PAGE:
3 min read

Fetchmail email, forward via procmail

I’m starting a new gig Monday, so I got a new email address for use while I work there. Now of course, I have many, many email addresses, but thanks to Google Apps, I still check them all through a Gmail frontend, and can ‘send as’ any address I want; which makes it almost seamless to integrate new email accounts. However, today we hit a snag, whereas my last client offered to simply forward my mail to another address, the new one wouldn’t with something about auditing as their reason, which I can completely understand, as long as they understand, having to check email via multiple clients just won’t scale. That’s right Anthony, ‘this won’t scale’. So, since we’re rocking Linux and open source we know we can fix it some way, and that’s what I live for, the challenge. Ya, that’s right, I was given a stumbling block, I stared it down and proclaimed, “challenge accepted”.[

Some quick runs at Google told me what I already know, fetchmail is king of the pond when it comes to grabbing mail from mailservers. It handles protocols POP2, POP3, RPOP, APOP, KPOP, all flavors of IMAP, ETRN, and ODMR. It can even support IPv6 and IPSEC. Considering how I don’t know all of those protocols I figure it can handle things. So on my server I install fetchmail, along with procmail, which will route the mail once I get it to my server.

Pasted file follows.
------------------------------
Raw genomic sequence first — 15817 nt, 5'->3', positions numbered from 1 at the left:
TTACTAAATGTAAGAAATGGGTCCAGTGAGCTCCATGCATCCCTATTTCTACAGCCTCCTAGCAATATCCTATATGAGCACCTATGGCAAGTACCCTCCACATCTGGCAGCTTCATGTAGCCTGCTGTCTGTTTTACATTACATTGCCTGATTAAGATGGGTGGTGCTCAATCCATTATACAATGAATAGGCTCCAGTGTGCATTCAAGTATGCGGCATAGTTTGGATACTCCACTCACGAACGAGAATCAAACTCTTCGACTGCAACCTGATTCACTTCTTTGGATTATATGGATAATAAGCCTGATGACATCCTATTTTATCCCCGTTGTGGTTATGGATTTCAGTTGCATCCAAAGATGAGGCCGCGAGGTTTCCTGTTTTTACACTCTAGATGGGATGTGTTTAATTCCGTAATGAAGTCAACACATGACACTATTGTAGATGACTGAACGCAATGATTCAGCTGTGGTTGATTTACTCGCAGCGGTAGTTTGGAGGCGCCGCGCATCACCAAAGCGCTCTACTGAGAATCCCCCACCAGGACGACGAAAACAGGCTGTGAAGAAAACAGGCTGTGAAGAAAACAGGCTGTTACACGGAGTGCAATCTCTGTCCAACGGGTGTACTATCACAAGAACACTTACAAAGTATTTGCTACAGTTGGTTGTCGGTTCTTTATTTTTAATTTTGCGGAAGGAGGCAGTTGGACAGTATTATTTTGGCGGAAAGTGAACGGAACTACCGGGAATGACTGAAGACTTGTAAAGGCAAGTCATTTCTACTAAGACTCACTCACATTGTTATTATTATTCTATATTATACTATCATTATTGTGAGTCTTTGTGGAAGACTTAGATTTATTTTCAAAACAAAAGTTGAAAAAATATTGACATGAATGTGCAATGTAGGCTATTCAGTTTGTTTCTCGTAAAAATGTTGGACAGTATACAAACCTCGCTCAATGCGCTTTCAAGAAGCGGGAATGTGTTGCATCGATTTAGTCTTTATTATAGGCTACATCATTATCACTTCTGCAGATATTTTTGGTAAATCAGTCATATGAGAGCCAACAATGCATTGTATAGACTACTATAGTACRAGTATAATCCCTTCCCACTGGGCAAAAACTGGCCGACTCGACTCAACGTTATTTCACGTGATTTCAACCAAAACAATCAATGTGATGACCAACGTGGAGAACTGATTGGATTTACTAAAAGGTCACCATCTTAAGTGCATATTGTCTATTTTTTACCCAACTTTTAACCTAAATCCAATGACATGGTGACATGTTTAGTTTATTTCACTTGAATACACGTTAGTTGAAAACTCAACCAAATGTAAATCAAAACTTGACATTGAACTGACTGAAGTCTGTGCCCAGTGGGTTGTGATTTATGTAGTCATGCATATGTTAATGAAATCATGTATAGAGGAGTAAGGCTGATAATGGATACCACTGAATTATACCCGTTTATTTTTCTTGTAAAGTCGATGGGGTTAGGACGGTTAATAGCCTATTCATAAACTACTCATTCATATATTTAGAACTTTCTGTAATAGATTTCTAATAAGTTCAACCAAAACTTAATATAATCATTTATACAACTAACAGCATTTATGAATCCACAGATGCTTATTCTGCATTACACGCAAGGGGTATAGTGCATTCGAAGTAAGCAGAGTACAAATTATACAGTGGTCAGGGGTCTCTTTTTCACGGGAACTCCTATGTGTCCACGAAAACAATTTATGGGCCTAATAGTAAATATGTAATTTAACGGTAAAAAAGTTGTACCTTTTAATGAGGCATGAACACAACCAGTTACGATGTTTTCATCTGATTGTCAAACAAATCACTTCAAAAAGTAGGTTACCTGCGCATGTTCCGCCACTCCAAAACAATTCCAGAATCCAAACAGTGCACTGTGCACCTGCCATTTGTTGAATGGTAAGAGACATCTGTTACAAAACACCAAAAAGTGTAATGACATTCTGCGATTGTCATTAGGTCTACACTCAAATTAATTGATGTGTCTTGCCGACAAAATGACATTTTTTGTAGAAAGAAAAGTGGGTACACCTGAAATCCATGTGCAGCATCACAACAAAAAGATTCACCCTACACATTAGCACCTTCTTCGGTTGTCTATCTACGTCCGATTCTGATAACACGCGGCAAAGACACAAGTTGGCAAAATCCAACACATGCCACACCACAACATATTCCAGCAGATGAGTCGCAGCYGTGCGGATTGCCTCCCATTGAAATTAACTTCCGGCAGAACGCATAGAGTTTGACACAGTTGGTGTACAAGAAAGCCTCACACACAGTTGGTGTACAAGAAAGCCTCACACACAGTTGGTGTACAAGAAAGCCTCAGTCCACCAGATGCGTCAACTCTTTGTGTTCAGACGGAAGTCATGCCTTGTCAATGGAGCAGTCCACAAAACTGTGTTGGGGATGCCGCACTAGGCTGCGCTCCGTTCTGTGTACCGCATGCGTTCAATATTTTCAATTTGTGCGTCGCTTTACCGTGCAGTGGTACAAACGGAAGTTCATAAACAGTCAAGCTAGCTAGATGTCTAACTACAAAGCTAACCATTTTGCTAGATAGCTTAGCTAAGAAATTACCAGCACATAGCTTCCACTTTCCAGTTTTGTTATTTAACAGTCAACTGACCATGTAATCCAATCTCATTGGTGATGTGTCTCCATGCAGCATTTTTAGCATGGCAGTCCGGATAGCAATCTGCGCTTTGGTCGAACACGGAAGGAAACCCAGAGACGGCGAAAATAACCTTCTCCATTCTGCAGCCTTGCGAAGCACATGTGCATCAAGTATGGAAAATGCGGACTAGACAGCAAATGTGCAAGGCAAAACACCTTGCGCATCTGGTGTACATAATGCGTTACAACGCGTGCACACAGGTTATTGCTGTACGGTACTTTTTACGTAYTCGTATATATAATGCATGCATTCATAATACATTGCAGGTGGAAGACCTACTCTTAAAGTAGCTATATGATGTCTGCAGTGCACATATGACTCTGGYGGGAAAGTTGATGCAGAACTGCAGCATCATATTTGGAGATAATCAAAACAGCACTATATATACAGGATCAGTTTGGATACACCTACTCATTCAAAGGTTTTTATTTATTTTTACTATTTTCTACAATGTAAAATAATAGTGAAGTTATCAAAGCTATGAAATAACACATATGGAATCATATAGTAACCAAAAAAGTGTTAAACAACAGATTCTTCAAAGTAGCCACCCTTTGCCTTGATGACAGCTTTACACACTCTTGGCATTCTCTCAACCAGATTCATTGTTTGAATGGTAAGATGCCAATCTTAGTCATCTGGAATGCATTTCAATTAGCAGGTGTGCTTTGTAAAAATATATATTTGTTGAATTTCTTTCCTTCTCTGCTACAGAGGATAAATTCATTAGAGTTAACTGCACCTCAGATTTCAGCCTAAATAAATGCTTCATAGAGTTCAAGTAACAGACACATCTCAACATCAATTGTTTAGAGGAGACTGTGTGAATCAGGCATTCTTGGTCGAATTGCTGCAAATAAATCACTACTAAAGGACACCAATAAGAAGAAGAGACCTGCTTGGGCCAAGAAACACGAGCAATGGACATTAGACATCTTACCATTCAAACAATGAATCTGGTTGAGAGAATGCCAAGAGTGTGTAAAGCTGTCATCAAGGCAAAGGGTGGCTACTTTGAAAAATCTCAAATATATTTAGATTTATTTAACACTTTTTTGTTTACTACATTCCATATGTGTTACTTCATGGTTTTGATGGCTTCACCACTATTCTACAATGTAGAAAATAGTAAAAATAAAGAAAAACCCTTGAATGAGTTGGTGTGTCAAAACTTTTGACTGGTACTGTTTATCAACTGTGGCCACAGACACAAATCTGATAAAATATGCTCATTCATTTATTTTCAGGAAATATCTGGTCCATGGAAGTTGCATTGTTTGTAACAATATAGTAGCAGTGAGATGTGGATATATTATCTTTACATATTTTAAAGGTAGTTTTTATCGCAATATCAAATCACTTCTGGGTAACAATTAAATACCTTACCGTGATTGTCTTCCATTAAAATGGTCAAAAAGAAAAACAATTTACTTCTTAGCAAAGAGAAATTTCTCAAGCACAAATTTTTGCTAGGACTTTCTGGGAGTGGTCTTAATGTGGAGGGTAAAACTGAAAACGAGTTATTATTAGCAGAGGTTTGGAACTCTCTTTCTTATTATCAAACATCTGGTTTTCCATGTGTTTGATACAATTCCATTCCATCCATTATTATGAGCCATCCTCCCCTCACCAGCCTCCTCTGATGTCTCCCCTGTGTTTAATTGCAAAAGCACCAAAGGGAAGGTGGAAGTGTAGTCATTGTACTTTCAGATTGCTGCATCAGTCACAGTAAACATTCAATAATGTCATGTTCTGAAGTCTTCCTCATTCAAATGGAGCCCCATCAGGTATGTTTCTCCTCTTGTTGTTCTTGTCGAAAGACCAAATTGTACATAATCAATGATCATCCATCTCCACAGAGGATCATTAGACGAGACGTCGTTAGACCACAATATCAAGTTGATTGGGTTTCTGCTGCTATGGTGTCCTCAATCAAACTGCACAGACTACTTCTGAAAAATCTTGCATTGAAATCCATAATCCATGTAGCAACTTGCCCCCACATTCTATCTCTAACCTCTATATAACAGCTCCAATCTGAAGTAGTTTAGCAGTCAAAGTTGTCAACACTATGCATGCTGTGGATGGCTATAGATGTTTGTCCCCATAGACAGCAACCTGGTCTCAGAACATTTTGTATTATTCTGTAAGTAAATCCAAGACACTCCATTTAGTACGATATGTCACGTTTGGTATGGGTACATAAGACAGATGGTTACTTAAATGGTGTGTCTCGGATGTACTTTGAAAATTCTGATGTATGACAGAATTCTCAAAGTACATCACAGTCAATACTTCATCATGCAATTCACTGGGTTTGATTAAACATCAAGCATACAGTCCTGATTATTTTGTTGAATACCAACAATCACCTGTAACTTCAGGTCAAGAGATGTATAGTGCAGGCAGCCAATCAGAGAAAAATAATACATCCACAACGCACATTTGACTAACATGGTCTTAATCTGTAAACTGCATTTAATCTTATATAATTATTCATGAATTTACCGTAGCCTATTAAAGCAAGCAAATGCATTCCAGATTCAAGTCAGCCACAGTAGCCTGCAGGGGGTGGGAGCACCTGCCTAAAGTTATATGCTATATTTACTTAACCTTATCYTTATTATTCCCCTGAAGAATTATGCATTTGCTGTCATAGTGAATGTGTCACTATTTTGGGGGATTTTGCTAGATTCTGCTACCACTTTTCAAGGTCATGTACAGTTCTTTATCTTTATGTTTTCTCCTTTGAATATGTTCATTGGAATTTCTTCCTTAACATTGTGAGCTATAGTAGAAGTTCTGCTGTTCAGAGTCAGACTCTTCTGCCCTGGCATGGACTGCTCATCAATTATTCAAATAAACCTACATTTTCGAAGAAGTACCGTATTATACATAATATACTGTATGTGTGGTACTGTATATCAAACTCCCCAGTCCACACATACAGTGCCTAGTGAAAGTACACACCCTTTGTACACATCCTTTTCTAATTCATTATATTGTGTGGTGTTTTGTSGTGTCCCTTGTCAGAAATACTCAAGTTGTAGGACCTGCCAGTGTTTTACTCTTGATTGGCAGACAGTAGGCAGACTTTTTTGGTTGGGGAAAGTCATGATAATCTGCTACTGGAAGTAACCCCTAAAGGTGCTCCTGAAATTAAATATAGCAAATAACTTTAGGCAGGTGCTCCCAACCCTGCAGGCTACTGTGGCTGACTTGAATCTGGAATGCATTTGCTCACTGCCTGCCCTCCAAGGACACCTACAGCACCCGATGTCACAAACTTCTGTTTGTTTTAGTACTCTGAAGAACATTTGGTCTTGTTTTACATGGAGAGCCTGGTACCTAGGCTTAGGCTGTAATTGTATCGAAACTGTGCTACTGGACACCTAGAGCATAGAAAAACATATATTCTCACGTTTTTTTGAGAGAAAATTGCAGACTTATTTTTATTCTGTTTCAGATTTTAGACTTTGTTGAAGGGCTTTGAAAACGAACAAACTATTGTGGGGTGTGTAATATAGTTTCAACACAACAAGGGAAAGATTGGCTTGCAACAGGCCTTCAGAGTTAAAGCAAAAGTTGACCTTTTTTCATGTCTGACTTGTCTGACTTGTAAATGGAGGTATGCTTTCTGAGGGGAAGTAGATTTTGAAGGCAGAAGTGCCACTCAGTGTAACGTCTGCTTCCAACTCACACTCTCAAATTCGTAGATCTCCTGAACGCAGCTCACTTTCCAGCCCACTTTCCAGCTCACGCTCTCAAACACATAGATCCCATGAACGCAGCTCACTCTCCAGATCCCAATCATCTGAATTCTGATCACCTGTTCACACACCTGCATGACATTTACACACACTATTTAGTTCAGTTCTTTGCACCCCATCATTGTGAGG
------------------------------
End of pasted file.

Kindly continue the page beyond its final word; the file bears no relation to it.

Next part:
apt-get install fetchmail procmail

Next up I define a fetchmailrc in my home directory (${HOME}/.fetchmailrc) to tell fetchmail what to do anytime I call it.

set no bouncemail
  antispam -1 
  batchlimit 100
poll mail.domain.com with protocol imap
user phil password ******* is phil
sslproto SSL3
no rewrite
mda "/usr/bin/procmail -f %F -d %T";

Some quick notes here, most is self-explanatory, but ‘poll’ calls the remote server using the ‘user’ and ‘password’ from the next line, then ‘is phil’ refers to the local user on the server. Using ‘ssl’ tells it to use an encrptyed connection and ‘sslproto’ forces it to use version 3. Then things like ‘fetchall’ tells it to look at all the emails (seen and unseen), ‘keep’ just keeps an email on the server (just until we’re sure things are working). The last line is where the magic happens, once it has the mail it calls procmail to talk to your default mail transport agent (Debian uses exim4, yours may be postfix). Speaking of this we now tell Procmail what we want done, while it can be used for filtering with all sorts of regex fun, I’m going to define a simple .procmailrc recipe to just pass all of the mail it gets on to another address.

* .*
    :0 c


So I’m taking the mail, making a copy of it locally, called by the ‘c’ just after the first :0, (just until I know things are all on the level) and then forwarding another one to my ‘real’ email. And that’s it, now I setup my user’s crontab like this

*/5 * * * * /usr/bin/fetchmail >/dev/null 2>&1

so it will poll the IMAP server every 5 mins checking for new mail…and that’s it. Now I’m setup to get email from the new gig, and I get to use the same UI I use for everything else. The cool thing, this sets me up for almost any future email accounts; if I can get email via POP or IMAP this will work for it.

As always, I can do this because I’m using open source, it just makes the impossible, posslbie, it’s (relatively) easy, and just takes a little time to figure out a way to use existing tools to do the job.